If you receive a sole parent benefit, you will need to complete a child support application as part of your benefit application and Work and Income will collect any child support payable.
    There are three different ways of setting up child support payments:

    • Formula assessment: If you’re on a Sole Parent Support or receive an Unsupported Child’s Benefit, you’ll need to apply for the formula assessment
    • Voluntary agreement: Both parents decide the amount, register the agreement with Inland Revenue Department (IRD) and they manage the payments
    • Private agreement: Both parents decide the amount and manage the payments without IRD.
  • All mothers and most fathers are automatically guardians of their children/tamariki at birth. If a couple breaks up, they’ll still be guardians of their children/tamariki and should try to make decisions together about their children's/tamariki wellbeing.

    A Guardian is an adult who’s responsible for decisions about a child’s wellbeing. This includes making decisions about their schools, healthcare, religion, culture, and language, and about where they live. The Family Court can make another adult a child’s guardian. This person could be a grandparent, aunty, or family/whānau friend. A child can have more than one guardian.

  • A Parenting Order is an order made by the Family Court, with details about who will have day to day care of a child, and who can have contact with a child (sometimes including specific dates and times).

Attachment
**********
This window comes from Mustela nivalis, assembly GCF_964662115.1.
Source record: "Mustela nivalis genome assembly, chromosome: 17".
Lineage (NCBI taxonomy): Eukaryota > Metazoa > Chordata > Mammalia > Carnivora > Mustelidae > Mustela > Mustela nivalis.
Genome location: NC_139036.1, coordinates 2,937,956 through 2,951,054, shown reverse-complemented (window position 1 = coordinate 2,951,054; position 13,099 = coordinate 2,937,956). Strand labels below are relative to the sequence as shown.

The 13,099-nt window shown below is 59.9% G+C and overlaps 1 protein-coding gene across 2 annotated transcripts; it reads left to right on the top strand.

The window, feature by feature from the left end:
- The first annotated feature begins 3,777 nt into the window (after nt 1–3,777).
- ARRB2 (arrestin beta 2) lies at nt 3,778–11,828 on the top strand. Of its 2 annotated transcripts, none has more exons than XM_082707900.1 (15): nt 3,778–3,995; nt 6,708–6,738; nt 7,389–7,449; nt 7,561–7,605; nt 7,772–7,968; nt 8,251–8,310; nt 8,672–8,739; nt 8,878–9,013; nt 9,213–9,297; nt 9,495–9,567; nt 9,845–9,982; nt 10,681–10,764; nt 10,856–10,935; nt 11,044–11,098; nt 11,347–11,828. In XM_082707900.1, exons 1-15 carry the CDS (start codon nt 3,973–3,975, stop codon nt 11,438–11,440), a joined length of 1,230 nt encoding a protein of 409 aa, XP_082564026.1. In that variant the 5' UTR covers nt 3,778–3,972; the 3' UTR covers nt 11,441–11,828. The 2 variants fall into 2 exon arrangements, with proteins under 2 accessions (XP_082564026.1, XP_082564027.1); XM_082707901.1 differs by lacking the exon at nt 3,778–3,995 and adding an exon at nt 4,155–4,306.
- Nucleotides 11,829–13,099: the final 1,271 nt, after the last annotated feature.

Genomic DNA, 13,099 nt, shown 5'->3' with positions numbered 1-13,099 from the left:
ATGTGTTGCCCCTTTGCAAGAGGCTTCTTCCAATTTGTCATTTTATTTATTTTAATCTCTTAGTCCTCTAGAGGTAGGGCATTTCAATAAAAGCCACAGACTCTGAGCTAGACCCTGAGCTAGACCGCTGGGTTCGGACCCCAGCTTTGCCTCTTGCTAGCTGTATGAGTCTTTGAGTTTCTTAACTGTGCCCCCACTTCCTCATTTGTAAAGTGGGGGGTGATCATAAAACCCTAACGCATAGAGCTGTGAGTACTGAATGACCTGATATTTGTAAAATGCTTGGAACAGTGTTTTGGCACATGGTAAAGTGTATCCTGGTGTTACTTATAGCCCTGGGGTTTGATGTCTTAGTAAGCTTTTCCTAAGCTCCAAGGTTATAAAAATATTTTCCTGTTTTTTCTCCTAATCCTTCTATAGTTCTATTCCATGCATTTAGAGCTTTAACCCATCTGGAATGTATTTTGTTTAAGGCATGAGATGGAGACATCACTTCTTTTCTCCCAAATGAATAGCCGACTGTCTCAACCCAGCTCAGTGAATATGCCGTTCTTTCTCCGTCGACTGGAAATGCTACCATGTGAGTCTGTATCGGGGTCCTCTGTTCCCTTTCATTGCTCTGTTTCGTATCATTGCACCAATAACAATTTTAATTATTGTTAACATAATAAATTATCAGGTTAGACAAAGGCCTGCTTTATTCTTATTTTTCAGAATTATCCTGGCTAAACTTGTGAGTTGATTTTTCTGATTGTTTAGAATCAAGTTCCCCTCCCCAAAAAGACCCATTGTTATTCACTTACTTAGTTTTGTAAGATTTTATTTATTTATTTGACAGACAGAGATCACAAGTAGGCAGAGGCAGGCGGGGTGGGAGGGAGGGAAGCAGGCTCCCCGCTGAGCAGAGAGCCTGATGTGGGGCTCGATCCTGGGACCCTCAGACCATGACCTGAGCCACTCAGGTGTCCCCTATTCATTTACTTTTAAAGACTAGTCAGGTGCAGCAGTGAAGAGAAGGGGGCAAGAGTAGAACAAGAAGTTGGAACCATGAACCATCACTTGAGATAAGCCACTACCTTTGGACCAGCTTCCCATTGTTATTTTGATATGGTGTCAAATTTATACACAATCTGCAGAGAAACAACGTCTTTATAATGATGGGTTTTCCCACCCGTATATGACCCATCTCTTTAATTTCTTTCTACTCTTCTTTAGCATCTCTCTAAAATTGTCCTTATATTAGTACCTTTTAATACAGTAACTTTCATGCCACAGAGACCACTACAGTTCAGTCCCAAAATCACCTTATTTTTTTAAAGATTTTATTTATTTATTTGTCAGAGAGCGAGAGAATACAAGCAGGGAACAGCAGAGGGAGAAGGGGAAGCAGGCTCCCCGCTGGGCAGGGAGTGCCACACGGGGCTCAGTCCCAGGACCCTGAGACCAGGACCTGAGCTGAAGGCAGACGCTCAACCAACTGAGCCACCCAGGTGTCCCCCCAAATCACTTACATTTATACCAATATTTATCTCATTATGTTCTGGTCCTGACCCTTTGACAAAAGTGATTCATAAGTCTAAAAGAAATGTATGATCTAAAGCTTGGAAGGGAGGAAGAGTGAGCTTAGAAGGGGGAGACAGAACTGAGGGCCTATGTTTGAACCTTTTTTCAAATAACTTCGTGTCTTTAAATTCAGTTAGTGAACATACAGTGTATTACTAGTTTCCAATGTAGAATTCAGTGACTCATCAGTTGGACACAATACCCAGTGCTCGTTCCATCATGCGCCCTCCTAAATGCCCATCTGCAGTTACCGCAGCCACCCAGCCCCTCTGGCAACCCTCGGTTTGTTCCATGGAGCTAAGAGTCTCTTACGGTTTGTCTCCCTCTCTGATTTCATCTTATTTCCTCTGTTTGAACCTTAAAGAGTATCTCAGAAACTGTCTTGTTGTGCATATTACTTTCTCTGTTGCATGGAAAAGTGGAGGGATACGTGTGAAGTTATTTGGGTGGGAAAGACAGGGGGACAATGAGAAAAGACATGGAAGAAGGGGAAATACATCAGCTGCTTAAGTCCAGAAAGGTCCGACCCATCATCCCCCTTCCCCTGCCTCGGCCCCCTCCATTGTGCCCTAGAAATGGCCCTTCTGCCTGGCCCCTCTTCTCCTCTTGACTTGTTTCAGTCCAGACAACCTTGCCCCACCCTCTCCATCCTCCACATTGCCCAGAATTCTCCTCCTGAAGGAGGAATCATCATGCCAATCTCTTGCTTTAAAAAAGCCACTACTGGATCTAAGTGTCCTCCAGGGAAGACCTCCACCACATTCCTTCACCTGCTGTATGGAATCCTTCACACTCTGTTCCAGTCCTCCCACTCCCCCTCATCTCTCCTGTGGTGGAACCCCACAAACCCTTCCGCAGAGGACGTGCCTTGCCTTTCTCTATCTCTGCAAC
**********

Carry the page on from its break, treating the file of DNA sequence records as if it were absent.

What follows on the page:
In most cases, before applying for a Parenting Order, you need to try to resolve disputes about care of children/tamariki through the Family Dispute Resolution mediation process. This is when a mediator helps you and your ex-partner or those involved in the care of your children/tamariki to come to an agreement about care arrangements for them. A mediator will help you to share your viewpoints and focus on what’s best for your children/tamariki. They don’t decide for you. The process can be done over the phone and the mediators walk you through every step. They can stop or put the process on hold if you want them to. If the other parent doesn’t want to or can’t participate in mediation, you can get a certificate that says you tried to do mediation before applying to Court.

    Another step that is usually needed before applying for a Parenting Order is completing the Parenting Through Separation course. It’s a free course (4 hours total) that helps parents to figure out how to manage their children’s/tamariki needs after separating. The separated parents should attend different courses, and they’re available in a variety of sessions including daytime, evening, and weekends.

  • Family Court deals with applications for care of children/tamariki, Protection Orders, and marriage separation.  Court staff can tell you what to do, including which form you’ll need, and explain court processes. They can’t tell you what to say on your forms and they can’t give you legal advice.